Deaf Dogs

Discussion in 'Off-Topic & Chit Chat' started by mewzard, Apr 5, 2012.

  1. mewzard Experienced Member

    Sara i'm looking to you!!

    There is a Deaf Dalamation, girly, 6 months old on my fostering list. I'm soo tempted to have her on the next run but i'm terrified i'm going to be in over my head.

    What special things do i need to consider? like how does it affect greeting other dogs? the home situation? recall? being startled?
    Dogster and Anneke like this.

  2. sara Moderator

    Take her! You will not regret it!!!!

    Here's the advice we give all new deaf dog owners, it's kind of our mantra...

    1-she is first and foremost a dog, 2- she is a dalmatian, with all the breed characteristics of that breed, 3- she has her own personality, and 4-she is deaf.

    Deafness is not a big thing in her life, she doesn't know she's any different than any other dog. The only thing you need to make concessions with is that she cant hear you call her, so you need to get up to stop her from chewing something (or whatever bad thing she's doing), and you cant let her off leash in an unfenced area (though that doesn't stop me, I just train my deafies to check in). You can clicker train her, using an LED light or a thumbs up, in the same manner you train your hearing dog. You can teach her that a flick of the overhead light means to come find you, or a stomp on the floor means stop what you are doing! It's very simple and easy!

    As for startling, some dogs need to be helped with that, some dont... my deafies dont get startled when snuck up on, they just look at me and ask for attention... my hearing dog jumps a mile high. If she does get nervous when startled, there is an easy fix I can help you with.

    Most people have no idea my dogs are deaf, they dont act any different than hearing dogs, and they dont know that they are any different than other dogs. "Normal" dogs dont know my dogs are any different either. The only thing with a deaf dog and other dogs is the play biting... deafies dont hear their littermates yelp, so often dont learn bite inhibition, and bite too hard when playing (Mouse makes Oliver yelp now and then) but if you have a dog savvy dog, that will put a pup in it's place, then you wont have an issue there either.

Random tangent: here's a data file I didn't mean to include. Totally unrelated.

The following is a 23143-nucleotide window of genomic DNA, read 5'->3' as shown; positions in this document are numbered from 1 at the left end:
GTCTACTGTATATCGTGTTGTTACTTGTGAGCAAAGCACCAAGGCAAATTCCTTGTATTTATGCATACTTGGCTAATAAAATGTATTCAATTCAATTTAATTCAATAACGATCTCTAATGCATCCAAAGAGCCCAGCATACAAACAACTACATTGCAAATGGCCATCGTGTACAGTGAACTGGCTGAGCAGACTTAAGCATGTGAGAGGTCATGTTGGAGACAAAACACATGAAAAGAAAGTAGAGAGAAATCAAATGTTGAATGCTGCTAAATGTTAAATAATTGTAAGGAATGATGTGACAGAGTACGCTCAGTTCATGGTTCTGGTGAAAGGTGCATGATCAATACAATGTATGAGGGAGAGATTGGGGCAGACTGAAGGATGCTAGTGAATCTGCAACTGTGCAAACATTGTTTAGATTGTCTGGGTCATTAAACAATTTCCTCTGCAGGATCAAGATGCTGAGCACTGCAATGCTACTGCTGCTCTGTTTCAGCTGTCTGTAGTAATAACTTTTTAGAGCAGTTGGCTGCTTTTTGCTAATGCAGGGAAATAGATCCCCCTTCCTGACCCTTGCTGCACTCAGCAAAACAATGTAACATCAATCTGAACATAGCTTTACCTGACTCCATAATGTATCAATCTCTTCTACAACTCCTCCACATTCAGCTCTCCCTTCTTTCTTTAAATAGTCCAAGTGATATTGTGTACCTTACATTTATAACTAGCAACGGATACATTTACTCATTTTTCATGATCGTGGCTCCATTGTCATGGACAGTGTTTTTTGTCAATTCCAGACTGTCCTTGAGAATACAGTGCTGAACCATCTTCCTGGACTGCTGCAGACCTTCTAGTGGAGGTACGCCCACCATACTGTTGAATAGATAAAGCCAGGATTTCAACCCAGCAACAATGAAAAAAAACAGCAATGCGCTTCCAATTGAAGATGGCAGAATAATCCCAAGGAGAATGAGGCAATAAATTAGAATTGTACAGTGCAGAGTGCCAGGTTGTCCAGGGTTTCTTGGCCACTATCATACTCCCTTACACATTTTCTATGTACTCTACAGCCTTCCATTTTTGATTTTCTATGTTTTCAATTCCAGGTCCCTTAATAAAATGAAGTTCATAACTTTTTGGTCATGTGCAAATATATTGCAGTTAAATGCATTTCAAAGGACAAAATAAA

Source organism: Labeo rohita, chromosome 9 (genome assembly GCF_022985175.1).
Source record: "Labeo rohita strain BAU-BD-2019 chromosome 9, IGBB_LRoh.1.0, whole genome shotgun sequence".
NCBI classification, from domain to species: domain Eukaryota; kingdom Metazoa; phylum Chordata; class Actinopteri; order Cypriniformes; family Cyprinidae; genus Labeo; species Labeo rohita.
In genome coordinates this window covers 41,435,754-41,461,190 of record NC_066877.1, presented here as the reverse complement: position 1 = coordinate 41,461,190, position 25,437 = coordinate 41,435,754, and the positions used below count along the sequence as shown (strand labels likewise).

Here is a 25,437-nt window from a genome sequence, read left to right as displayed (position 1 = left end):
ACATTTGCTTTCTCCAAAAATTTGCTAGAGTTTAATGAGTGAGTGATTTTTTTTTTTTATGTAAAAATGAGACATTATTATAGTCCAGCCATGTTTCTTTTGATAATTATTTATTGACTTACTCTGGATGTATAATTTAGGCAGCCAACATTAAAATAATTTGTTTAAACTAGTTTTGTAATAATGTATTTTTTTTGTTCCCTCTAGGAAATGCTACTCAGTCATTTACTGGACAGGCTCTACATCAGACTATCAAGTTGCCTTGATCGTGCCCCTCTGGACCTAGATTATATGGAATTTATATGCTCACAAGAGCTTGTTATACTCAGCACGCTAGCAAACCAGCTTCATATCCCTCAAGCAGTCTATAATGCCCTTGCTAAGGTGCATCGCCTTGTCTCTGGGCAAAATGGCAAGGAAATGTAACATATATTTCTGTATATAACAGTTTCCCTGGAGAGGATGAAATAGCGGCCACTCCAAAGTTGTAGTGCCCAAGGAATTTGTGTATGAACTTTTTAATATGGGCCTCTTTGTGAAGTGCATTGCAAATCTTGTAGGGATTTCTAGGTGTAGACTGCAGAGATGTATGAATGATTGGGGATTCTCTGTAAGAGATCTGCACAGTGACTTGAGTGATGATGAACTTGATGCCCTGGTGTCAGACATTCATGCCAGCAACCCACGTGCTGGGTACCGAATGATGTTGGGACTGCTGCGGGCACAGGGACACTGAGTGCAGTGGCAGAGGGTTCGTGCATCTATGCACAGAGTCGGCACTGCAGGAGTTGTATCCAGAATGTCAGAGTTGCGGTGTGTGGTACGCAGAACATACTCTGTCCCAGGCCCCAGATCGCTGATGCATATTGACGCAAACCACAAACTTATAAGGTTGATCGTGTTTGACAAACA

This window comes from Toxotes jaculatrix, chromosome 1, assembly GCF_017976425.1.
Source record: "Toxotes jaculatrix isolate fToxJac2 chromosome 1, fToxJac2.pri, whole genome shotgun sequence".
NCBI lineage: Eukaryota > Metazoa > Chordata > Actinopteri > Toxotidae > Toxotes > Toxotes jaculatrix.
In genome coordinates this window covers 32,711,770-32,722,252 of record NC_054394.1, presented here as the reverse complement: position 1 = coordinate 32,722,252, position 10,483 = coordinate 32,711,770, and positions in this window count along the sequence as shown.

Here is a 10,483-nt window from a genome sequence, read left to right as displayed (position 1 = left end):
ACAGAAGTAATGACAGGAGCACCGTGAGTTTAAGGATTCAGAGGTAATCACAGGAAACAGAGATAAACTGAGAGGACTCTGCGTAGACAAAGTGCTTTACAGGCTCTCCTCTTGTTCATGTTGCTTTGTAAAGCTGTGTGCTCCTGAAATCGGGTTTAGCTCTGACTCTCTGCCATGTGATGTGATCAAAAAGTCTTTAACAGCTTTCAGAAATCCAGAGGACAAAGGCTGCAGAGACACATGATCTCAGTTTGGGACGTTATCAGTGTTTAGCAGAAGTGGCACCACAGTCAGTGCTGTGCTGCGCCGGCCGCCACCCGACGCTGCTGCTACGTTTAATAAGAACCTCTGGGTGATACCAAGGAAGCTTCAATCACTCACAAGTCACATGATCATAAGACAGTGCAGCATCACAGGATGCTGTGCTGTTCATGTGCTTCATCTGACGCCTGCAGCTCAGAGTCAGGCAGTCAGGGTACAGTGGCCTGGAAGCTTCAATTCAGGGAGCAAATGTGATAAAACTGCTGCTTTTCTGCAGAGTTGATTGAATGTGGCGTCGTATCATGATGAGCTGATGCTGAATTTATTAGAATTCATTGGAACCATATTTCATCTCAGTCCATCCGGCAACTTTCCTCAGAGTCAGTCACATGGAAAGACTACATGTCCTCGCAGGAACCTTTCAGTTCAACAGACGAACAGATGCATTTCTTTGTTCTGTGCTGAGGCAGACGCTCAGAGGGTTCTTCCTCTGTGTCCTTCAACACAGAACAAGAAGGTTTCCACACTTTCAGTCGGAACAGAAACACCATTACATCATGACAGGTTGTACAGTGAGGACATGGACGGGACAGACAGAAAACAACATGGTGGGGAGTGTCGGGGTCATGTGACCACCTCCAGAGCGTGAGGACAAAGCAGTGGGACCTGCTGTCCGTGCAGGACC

Trust me, you foster this dog, you will not regret it!!!
  3. sara Moderator

    I actually find them easier to train than hearing dogs, as they have less distractions. 9 times out of 10 they're "velcro" meaning they wont let you out of their sight, so it's easy to keep track of them.

    Have you seen my deaf dog videos? Here's my favorite one!
  4. Dogster Honored Member

    I LOVE that video too!!!! AWESOME!!!!:LOL: Your dogs are exceptional, Sara!!!!:D
  5. mewzard Experienced Member

    Thanks Sara!! I hadn't actually thought of it as "one less distraction". This girl is lovely looking, already walks well on lead and sits nicely so it says. I just think it would be an awful shame for her to grow up in kennels when she is in need of good training - well they all are like that really but she is just extra special.

    Can't take her till next Sunday, so i have another week to mull it over. I wanted two little puppies this time round but there isn't any on the list. We are also trying not to get any more collie crosses as they are bloomin hard work!!
    running_dog and Dogster like this.
  6. Dogster Honored Member

    I hope you decide to foster her!!!! She sounds like a really GREAT dog!!! Keep us posted!!!!:D
  7. mewzard Experienced Member

    Ahhh, Sadly (for me) the beautiful Dally went to another foster. I won't be so hesitant next time!
    Dogster likes this.
  8. Dogster Honored Member

    Oh, well that's great that she found a foster!!!:D
    mewzard likes this.
  9. LeviTheOutlaw Well-Known Member

    great video Sara. Your babies are so darn cute!!!
    Dogster likes this.

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